Rhinos are the second largest land mammal on earth. At the beginning of the 20th century, 500,000 roamed Africa and Asia. But today very few survive outside national parks and reserves due to persistent poaching and habitat loss over many decades.
Two species of rhino in Asia—Javan and Sumatran—are critically endangered. A subspecies of the Javan rhino was declared extinct in Vietnam in 2011. A small population of the Javan rhino still clings for survival on the Indonesian island of Java. Successful conservation efforts have helped the third Asian species, the greater one-horned (or Indian) rhino, to increase in number. Their status was changed from Endangered to Vulnerable, and they survive in northern India and southern Nepal. A recent count suggested that the Nepalese population had grown by 21% in four years, but the species is still threatened due to poaching for its horn.
In Africa, southern white rhinos, once thought to be extinct, now thrive in protected sanctuaries and are classified as near threatened. But the western black rhino and northern white rhinos have recently gone extinct in the wild, and there are only two remaining female northern white rhinos which are kept under 24-hour guard in Ol Pejeta Conservancy in Kenya. Black rhinos have doubled in number over the past two decades from their low point of fewer than 2,500 individuals, but total numbers are still a fraction of the estimated 100,000 that existed in the early part of the 20th century.
Whilst the conservation world frantically delivers on plans to prevent the extinction of the remaining rhino species, and to tackle the rampant slaughter and trade in their horns, the rhino’s themselves try to go about their daily business of being ‘rhino’s’ and life as a 2000kg heavy weight can be rather interesting.
For the most part, rhinoceroses are
solitary animals and like to avoid each other. But some species, particularly the white rhino, may live in small groups, known as a ‘crash’. These crashes are usually made up of a female and her calves, although sometimes adult females can be seen together, too. Males on the other hand, like to be left alone, unless in search of a female to breed with. They’re very territorial, too, and mark out their area of land with their poo. In fact, rhinos often use pongy piles of poos to communicate with each other, since everyone’s dung smells unique.
Whilst rhinos only rarely hang out with each other, they do spend a lot of time with their feathered friends! Rhinos are often seen with Oxpeckers (or ‘tick birds’) perched on their backs. Oxpeckers live off the pesky parasitic insects living in the rhino’s thick skin. This is a mutualistic relationship, with both the rhino and the oxpecker benefitting. The oxpeckers get food and the rhinos get pest control, and the birds’ loud cries also help alert their big buddies of potential danger, too!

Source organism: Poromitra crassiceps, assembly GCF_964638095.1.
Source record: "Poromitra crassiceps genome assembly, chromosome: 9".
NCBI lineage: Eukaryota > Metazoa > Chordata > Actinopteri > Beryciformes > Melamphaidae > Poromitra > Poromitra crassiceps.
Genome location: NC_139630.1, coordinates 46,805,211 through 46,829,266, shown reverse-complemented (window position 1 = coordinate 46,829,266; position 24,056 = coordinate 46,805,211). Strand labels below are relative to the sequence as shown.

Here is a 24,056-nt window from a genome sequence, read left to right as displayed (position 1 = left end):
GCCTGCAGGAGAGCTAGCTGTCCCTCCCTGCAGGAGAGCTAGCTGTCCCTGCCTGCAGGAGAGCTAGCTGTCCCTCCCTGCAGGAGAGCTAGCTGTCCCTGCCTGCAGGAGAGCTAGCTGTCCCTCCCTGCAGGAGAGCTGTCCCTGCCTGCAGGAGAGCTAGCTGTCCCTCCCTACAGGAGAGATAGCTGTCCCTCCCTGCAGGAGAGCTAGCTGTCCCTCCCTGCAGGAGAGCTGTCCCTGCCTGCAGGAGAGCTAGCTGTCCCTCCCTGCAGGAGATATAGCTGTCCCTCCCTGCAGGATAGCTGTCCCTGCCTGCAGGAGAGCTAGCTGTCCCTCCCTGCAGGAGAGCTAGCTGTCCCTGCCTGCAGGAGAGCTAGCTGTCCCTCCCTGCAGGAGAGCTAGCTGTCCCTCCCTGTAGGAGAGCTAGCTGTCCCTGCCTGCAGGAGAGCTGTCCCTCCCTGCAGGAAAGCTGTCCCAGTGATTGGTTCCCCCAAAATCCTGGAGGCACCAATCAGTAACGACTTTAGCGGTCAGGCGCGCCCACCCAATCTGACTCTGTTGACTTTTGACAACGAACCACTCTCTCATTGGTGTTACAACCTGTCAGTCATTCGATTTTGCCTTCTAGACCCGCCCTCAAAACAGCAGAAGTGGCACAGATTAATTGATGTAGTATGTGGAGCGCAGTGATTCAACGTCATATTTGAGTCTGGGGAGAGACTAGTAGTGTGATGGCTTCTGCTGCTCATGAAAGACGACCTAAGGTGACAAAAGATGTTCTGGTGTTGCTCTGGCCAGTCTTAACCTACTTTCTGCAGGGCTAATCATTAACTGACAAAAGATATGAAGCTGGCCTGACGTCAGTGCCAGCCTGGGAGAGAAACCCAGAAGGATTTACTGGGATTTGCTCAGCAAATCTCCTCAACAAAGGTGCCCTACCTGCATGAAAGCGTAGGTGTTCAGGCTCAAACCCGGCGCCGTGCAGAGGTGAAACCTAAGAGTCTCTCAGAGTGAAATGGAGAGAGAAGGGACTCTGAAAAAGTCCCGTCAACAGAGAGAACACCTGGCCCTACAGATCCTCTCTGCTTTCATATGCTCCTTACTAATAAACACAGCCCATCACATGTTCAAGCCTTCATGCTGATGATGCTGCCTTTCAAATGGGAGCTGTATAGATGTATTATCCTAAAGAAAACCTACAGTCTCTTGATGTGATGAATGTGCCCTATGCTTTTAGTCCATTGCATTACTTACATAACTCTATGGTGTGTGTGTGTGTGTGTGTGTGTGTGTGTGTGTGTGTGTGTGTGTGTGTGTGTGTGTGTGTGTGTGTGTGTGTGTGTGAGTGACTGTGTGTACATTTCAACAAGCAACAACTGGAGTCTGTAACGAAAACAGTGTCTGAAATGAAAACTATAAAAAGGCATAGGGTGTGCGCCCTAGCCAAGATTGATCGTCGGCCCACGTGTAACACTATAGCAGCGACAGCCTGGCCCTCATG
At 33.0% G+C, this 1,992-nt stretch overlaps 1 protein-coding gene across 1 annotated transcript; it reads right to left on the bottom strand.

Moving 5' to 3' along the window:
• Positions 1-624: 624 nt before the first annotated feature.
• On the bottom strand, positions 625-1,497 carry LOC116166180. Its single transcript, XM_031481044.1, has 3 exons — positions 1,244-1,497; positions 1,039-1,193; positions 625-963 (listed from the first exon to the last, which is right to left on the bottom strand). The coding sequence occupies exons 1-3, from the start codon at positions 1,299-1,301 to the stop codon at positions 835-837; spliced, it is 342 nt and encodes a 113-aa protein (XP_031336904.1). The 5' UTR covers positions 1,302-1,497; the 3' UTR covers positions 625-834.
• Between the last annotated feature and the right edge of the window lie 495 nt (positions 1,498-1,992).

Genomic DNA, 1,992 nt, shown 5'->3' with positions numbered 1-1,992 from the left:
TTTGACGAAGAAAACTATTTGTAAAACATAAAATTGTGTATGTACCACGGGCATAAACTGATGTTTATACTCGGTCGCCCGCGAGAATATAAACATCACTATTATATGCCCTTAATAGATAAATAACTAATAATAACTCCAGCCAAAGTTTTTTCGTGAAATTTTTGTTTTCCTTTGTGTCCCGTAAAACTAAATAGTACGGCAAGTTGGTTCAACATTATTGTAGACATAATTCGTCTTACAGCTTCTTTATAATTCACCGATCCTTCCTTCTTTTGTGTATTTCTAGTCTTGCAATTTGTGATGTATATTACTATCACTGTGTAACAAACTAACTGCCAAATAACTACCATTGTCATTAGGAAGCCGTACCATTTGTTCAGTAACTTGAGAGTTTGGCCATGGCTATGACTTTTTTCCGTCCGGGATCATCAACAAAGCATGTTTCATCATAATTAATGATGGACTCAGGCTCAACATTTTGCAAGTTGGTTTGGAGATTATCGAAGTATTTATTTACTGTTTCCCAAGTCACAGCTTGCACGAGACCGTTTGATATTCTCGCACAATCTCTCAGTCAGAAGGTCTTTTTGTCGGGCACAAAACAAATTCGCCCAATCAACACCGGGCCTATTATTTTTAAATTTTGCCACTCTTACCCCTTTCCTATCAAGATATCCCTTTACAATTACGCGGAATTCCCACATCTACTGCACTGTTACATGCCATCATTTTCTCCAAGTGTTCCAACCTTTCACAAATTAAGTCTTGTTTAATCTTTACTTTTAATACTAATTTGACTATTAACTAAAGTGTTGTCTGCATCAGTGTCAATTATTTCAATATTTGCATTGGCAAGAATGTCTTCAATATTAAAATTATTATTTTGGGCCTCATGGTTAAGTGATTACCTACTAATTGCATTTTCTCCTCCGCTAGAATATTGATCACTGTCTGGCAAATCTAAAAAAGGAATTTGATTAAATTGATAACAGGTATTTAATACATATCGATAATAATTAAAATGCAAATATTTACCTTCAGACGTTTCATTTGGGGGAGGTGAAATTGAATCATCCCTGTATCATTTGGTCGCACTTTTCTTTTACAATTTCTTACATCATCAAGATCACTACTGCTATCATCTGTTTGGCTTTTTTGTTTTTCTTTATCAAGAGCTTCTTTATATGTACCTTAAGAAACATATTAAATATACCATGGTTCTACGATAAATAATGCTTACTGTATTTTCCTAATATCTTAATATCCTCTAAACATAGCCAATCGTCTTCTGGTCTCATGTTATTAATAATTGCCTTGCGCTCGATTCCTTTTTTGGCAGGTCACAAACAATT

During the heat of the day, these magnificent mammals can also be found sleeping in the shade or wallowing in muddy pools to cool off. They
to get mucky, as mud protects their skin from the strong sun (like a natural sunblock) and wards off biting bugs, too. When it is hot, rhinos will wallow in mud for up to three hours.
Rhino’s and their evolutionary relatives may have roamed upon our earth for over 55 million years. In this time, they have braved ice ages, migrated across continents, faced prehistoric hyenas and giant crocodiles – and they were once the largest animals on land.
If rhinos could now simply be left alone to wallow in the mud, smell each other’s poo and ‘hang out’ with their feathery friends, they would once again thrive within their natural environment as they did many hundreds and millions of years ago. The ability for them to do this relies on our ability to end the destruction of their habitat and the rampant poaching for their horns.
Rhinos really are amazing animals
It’s estimated that there are only around 29,000 rhinos left in the wild, compared to 500,000 at the beginning of the 20th century. The main threat to these beautiful animals is illegal hunting, largely because their horns are used in traditional folk medicine, particularly in Asia.
To save the remaining rhinos countries must work together to protect conservation sites and, crucially, to stop the illegal trade in rhino horns. That means stopping the poachers who kill the rhinos, but it also means tackling a vast network of organised crime that ships the horns to China and other Asian countries. It will also be important to end the demand: now, rhino horns are status symbols in China, so people pay lots of money for them.
If this could be achieved, at least some of the rhino species could start to recover and grow their populations. It may well be too late for some of the species and subspecies, whose populations are now so small that they could never recover. But at least the black and Indian rhinos, surely, could be rescued.